By Raymond Street
Art is many things, from the very personal to the social. First a disclaimer, a reminder that the following is purely opinion based on my experiences as a volunteer, Art Commissioner, event organizer and artist. Secondly, this is not meant to be an authority, but an exploration of what art is.
Art is ambiguous, which means that it has multiple meanings. To an individual artist, someone compelled to create artwork, the practice of expression can be a release. Art can help manage emotions, heal trauma, and help develop skills or techniques. This personal kind of artwork doesn’t have to be shared, only participation.
These personal expressions don’t need to be pretty or detailed; they are raw. However, a common attribute of an artist is that they practice in public, they grow and express through different phases of their life, often reflecting experiences they go through. Topics like heartache, war, grief, hope, are universal experiences we can empathize with. When we see these experiences it resonates in us, we can see or remember when we felt that way; it reflects within us.
Another attribute of art is technique. A painting and a poem both can be Art, and the variety of construction can reach people in different ways. Perhaps a geometric design or an abstract painting can connect with someone where art has never reached before, and again the reflection can occur. Many artists strive for better technique, grow their skills, trying to become more realistic, proficient, or simply better at their own style.
However, many artists don’t strive for realism or to mimic the methods of others, but instead create a story. The narrative attribute is also a foundation of art. Since the invention of the camera, realism is not as important of a destination. Now you can draw or paint vague abstracts that express yourself, sometimes a story can be told simply in the title of the art. You can paint a series of blue waves, call it “Drowning” and provoke a primal emotion in people.
Journalism, or contemporary reflection is also a part of art. Artists, poets, graffiti, they can all tell a story or express a current event. The event can be reflected through the artist and a version of the moment is captured in the artwork. For example, Burien has hosted the Mural Masters Festivals with colorful vistas and lettering spray painted on the walls of 153 rd .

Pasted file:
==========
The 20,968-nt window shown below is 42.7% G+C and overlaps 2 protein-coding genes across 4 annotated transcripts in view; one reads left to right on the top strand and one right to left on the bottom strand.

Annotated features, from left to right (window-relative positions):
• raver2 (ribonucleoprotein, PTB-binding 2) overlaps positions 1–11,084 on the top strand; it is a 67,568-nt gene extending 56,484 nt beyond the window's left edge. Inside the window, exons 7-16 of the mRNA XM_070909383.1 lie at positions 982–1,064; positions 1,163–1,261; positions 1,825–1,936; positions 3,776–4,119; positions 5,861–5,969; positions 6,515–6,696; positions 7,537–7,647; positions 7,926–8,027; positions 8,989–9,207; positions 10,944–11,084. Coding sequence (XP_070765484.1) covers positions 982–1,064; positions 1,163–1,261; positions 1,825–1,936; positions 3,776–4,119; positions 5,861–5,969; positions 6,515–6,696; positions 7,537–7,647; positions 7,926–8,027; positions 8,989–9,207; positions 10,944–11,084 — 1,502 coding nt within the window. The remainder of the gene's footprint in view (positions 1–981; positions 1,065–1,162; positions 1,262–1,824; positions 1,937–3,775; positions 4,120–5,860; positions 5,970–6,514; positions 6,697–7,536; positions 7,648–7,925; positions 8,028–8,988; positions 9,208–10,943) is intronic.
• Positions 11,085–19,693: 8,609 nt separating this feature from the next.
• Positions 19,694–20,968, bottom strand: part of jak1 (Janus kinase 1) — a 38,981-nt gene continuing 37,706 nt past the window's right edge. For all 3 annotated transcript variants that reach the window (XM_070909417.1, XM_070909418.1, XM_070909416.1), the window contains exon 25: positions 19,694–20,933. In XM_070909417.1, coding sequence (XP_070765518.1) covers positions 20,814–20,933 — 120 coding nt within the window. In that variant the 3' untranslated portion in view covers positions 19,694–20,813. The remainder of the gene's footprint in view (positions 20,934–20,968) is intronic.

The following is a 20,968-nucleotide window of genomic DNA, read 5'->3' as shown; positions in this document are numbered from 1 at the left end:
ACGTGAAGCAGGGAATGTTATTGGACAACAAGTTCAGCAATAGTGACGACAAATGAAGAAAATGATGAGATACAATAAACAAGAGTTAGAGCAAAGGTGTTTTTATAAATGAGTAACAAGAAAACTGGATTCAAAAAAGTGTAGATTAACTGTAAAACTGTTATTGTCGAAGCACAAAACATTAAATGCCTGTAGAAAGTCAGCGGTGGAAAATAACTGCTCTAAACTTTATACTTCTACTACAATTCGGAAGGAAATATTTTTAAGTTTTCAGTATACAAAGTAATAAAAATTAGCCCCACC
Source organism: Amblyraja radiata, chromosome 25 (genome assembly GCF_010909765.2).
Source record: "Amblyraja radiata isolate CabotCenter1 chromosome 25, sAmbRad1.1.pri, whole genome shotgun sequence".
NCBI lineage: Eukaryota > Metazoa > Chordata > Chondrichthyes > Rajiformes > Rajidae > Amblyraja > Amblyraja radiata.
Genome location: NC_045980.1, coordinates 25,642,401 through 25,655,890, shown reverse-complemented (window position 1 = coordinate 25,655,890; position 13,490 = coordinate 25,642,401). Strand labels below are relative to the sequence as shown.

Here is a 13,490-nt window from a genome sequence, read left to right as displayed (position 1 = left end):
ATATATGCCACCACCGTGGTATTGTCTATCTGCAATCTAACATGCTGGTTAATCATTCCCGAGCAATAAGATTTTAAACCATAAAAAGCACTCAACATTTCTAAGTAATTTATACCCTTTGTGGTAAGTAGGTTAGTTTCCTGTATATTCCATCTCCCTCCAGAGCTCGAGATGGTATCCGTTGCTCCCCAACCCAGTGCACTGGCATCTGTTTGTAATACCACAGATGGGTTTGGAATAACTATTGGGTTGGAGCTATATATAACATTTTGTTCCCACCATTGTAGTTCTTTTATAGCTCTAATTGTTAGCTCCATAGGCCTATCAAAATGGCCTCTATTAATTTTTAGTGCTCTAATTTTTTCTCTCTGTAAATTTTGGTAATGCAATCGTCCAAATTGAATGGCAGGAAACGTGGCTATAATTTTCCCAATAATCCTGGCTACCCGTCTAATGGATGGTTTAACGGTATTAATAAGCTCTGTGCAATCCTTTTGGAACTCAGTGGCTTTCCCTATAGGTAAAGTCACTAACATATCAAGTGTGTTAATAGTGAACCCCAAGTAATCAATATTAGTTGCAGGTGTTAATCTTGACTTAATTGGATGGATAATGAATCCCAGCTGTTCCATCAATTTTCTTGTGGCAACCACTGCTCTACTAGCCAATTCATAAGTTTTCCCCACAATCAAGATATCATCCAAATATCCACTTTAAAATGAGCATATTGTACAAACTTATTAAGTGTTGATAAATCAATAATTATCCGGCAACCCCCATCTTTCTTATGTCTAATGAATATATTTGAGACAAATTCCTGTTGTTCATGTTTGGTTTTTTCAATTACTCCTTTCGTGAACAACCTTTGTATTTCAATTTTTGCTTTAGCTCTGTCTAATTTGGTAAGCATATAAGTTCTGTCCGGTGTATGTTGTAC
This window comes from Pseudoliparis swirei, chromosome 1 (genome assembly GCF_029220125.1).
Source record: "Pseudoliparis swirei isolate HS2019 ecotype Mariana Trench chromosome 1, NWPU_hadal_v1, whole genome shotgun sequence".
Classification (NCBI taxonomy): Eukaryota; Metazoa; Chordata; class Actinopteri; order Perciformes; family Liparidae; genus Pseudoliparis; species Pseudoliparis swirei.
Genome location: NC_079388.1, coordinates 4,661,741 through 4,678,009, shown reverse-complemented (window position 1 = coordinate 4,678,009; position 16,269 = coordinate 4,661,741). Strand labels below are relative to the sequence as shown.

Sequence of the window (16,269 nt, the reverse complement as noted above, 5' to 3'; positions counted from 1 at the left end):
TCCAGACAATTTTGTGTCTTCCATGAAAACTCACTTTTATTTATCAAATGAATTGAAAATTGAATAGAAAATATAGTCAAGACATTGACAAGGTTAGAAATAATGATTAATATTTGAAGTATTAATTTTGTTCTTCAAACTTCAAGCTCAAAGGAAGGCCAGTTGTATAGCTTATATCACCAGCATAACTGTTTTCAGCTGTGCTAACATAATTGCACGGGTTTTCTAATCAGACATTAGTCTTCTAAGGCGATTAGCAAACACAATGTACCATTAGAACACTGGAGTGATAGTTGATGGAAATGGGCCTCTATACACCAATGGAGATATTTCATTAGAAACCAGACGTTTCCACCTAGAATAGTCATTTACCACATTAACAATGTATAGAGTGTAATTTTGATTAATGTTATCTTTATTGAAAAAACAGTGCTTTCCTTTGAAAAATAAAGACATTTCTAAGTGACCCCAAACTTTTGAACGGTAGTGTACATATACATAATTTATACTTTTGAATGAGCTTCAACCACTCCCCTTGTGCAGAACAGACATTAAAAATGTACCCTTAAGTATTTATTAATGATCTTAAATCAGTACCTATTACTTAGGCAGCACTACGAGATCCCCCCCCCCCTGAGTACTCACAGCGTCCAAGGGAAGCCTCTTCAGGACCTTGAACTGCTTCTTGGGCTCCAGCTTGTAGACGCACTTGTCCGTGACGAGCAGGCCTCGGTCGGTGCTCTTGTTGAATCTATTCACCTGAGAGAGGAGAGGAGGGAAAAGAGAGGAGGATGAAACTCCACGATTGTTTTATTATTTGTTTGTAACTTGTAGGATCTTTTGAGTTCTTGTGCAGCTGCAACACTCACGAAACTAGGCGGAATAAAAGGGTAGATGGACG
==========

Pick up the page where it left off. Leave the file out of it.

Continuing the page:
There is another side to the scale of art, something more practical, something more monetary. A gallery, famous murals, a local artist become nationally recognized, all these things can put a city on a larger map. People move into places which are hospitable to artists. They want to be around the color and the images, they want to be connected to the emotions and ideas reflected in social and personal expression. They want to be entertained.
Tourism, which is a kind of hospitality, lets people enjoy the artwork, enjoy the flavor, spend their money on a small piece of the experience and then return to their home. Tourism is the on the other end of the spectrum of personal art, it’s the durable, renewable part, where a city or region nurtures and supports artists.
Things like music venues, art clubs, theatre groups, monthly art walks, and festivals where Art is celebrated, are all part of this growing foundation.
Art also acts like a seed. It starts early, planted in children to help express and develop emotional awareness, learn coordination, and participate in something that isn’t a pass/fail test. Art can be celebrated by putting their artwork on your refrigerator. (Perhaps the highest honor of the house.) Later in life, after the urgency of work and family is diminished, when retirement gives a few more hours to reflect on the memories and events of a lifetime, art can be a
connection for older folks to have with their environment, with each other, and with their society.
Art is a symptom of a tolerant society, willing to listen to the voices of its people.
These opinions come from the years Raymond Street has served as a Normandy Park Art Commissioner, a grant writer and artist for the Mural Masters Graffiti festival, a previous Burien Art Walk organizer, a painter, a volunteer and fiction writer in the Burien, Normandy Park and Des Moines area. There are many more ideas and experiences around Art, and this is not meant to be any sort of authority on the multiple meanings of Art or anyone else’s experiences.